After 10 years of Art Basel Miami Beach, as the fair shifts to occupy the digital realm, we are excited to present an expanded online viewing space to feature and contextualise works we would have shown on our booth at the fair had the world been different today. These works, by a selection of the gallery’s artists, each reflect on our current and highly unusual situation as well as exceptional recent social and political events.
‘We Must Act’, instructs Sharon Hayes’ painted banner, whose title and content speak so eloquently to the current moment. The work holds an omission at its very centre – a space where the absence of the word ‘Women’ is outlined in faint pencil – ‘we [women] must act’. In a similar way, Kate Mosher Hall’s paintings use these gaps and voids in composition – torn curtains or Venetian blinds – to represent that which is framed by these absences.
At once ominous and playful, Elizabeth McIntosh’s painting entitled ‘Pattern’ is also broken open to reveal the blank white space beneath, like a relief between storm clouds. Her second work, ‘Elements’, explores the many ways that we longingly represent the sun in these dark days, using Bruno Munari as her guide. Antonio Ballester Moreno thrives in these differences, asserting that his paintings of suns are never the same. After all, it is always a different sun that we look at every day.
Jimmy Roberts’ new sculpture complicates the distinctions between image and space, revealing a contorted figure captured within a paper sculpture. The artwork engages and seeks to dissolve socially defined or culturally inscribed identities. Similarly, Esteban Jefferson’s ongoing consideration of the collection shown by the Petit Palais museum in Paris reflects on race, identity and the legacies of colonialism, questioning how institutions process uncomfortable histories.
'What messages might we already leave for the archaeologists of the future from their ancient past, before the doors to the future close?’ asks Studio For Propositional Cinema’s manifesto. Their off-set printing plate works echo Hayes’s initial call to action, adding an important caveat for consideration – 'IF THERE IS STILL ENOUGH TIME TO DO SO’.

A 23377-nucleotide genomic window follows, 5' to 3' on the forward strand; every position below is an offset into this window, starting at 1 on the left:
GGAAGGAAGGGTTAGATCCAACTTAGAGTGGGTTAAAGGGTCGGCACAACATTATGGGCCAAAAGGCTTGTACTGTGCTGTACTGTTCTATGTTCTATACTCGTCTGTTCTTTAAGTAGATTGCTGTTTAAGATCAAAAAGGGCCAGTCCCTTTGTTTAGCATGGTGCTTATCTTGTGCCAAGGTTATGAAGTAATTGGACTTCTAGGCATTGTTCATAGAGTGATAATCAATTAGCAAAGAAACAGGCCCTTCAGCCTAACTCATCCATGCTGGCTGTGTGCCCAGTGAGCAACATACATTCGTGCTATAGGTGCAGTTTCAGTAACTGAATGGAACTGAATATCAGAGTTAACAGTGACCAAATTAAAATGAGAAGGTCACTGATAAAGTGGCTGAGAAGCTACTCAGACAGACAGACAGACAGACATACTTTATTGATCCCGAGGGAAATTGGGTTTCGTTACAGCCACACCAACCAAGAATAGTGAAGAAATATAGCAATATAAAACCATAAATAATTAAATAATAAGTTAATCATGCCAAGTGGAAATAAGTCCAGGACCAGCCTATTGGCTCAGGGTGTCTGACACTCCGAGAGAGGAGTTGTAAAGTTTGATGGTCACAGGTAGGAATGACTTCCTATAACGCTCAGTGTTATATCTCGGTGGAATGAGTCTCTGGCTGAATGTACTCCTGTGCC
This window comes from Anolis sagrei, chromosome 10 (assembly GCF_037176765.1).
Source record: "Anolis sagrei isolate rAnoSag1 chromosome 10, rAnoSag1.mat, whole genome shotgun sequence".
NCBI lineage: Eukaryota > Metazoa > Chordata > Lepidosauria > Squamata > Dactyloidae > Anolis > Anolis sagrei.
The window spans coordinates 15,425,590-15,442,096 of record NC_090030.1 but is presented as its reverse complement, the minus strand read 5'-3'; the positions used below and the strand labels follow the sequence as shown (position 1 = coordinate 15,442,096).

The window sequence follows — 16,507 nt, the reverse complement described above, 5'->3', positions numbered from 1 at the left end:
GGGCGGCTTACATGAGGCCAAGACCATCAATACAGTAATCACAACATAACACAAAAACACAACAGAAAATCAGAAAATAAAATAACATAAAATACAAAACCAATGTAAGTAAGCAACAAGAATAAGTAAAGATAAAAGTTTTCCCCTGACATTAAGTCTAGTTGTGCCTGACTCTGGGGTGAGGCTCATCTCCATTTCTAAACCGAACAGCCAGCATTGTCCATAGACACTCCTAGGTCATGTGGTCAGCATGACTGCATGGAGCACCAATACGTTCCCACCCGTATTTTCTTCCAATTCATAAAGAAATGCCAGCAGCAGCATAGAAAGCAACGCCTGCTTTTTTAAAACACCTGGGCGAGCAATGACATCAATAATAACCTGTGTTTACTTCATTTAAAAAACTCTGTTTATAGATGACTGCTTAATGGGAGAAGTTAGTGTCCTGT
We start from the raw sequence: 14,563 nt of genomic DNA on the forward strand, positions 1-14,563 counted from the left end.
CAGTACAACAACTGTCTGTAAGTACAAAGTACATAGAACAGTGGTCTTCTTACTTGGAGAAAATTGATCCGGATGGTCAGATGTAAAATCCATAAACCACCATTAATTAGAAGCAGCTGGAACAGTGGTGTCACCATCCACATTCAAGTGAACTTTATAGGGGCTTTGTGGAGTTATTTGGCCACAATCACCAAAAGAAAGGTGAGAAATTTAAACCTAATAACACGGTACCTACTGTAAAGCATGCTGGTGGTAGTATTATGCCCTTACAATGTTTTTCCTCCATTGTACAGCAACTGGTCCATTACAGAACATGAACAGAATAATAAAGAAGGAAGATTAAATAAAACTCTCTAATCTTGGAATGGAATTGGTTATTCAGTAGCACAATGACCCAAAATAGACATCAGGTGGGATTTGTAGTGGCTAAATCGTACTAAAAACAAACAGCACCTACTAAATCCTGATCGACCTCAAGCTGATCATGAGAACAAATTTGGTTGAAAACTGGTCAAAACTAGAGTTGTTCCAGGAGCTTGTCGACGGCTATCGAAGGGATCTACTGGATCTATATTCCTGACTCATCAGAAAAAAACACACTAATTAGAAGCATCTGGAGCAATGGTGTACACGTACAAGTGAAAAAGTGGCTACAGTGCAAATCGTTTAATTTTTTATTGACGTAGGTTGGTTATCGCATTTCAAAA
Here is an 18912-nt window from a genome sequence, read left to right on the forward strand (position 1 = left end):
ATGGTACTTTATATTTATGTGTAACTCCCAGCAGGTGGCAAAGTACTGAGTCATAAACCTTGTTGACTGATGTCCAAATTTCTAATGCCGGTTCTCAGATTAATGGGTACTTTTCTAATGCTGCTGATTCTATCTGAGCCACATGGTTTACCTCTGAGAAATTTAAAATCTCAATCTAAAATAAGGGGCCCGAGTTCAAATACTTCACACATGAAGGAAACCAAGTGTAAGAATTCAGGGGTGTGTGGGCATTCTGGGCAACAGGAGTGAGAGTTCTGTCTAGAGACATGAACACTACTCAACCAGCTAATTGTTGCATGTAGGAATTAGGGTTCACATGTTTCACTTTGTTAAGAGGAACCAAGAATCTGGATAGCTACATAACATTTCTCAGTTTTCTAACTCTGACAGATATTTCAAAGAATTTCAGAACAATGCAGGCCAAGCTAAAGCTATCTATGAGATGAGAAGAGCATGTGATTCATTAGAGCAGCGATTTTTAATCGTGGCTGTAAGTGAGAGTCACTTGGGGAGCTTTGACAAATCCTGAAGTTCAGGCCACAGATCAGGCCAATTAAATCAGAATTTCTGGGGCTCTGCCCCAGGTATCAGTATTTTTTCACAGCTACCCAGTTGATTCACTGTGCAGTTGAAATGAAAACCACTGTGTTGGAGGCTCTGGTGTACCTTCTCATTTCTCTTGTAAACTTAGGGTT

But as Elif Saydam says of their contemplative Ottoman miniatures, there is the reassuring voice of hope and reflection in even the midst of the wildest tempest. In the end, this too shall pass, they say. But when it does, and the sky clears, “What kind of a world do we want to live in? And how do we want to live in it?”
Kate Mosher Hall
Mosher Hall (born in 1986 in Los Angeles, California) lives and works in Los Angeles. She graduated from her MFA at UCLA in 2020. Selected solo and two-person exhibitions include Hannah Hoffman, Los Angeles (forthcoming); LOQK, Los Angeles; Phil Gallery, Los Angeles; Permanently Closed, Los Angeles; 67 Ludlow, New York; and Central Park Gallery, Los Angeles.
Kate Mosher Hall will present her first solo exhibition at Tanya Leighton, Berlin in early September 2021.
The story [in the curtain paintings] is fragmented as it only appears through the holes. Formally, the holes seen together become a constellation or a connect the dots game. The void of the black curtain becomes a psychological space where the viewer navigates between parts.
The threshold of the two parts (foreground/background, presence/absence) creates a potential for new configurations of relationships, creating a liminal space for the viewer to witness.
–Kate Mosher Hall
Like in the curtain paintings, my newest work, ‘The Feeling of Being Looked At’ comes from a study that my partner has been interested in for many years — the psychological phenomenon which is a person's ability to sense when they are being looked at.
Up close the image is hard and almost impossible to see. Yet we see the lines and the way the paint sits on the surface of the painting. It’s more of an observation of the material and the details of how the paint performs. As the viewer moves away from the painting the image becomes more and more clear, it’s many dogs looking through the window. This perspective shift that occurs is activated by the viewer's movement and proximity to the painting.
–Kate Mosher Hall